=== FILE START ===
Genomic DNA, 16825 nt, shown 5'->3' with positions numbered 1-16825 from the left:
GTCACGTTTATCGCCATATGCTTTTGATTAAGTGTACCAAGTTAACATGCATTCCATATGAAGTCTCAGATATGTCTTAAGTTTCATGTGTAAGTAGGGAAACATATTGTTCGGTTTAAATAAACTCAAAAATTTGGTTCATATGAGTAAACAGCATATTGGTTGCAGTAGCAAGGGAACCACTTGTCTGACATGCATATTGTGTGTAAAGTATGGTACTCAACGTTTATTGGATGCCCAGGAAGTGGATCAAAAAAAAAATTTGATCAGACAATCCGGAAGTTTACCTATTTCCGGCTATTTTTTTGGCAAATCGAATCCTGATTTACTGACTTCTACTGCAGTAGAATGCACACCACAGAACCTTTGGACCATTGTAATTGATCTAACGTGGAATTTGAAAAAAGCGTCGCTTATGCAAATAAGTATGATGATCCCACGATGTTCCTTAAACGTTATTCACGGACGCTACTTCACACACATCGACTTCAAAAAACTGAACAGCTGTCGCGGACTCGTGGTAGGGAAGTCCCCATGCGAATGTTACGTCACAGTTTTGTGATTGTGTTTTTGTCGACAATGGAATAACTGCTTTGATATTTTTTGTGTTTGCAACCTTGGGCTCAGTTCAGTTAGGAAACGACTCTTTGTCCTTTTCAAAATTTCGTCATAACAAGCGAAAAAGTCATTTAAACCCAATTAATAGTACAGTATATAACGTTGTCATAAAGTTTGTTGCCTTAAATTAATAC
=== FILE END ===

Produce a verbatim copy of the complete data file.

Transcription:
Genomic DNA, 16825 nt, shown 5'->3' with positions numbered 1-16825 from the left:
GTCACGTTTATCGCCATATGCTTTTGATTAAGTGTACCAAGTTAACATGCATTCCATATGAAGTCTCAGATATGTCTTAAGTTTCATGTGTAAGTAGGGAAACATATTGTTCGGTTTAAATAAACTCAAAAATTTGGTTCATATGAGTAAACAGCATATTGGTTGCAGTAGCAAGGGAACCACTTGTCTGACATGCATATTGTGTGTAAAGTATGGTACTCAACGTTTATTGGATGCCCAGGAAGTGGATCAAAAAAAAAATTTGATCAGACAATCCGGAAGTTTACCTATTTCCGGCTATTTTTTTGGCAAATCGAATCCTGATTTACTGACTTCTACTGCAGTAGAATGCACACCACAGAACCTTTGGACCATTGTAATTGATCTAACGTGGAATTTGAAAAAAGCGTCGCTTATGCAAATAAGTATGATGATCCCACGATGTTCCTTAAACGTTATTCACGGACGCTACTTCACACACATCGACTTCAAAAAACTGAACAGCTGTCGCGGACTCGTGGTAGGGAAGTCCCCATGCGAATGTTACGTCACAGTTTTGTGATTGTGTTTTTGTCGACAATGGAATAACTGCTTTGATATTTTTTGTGTTTGCAACCTTGGGCTCAGTTCAGTTAGGAAACGACTCTTTGTCCTTTTCAAAATTTCGTCATAACAAGCGAAAAAGTCATTTAAACCCAATTAATAGTACAGTATATAACGTTGTCATAAAGTTTGTTGCCTTAAATTAATAC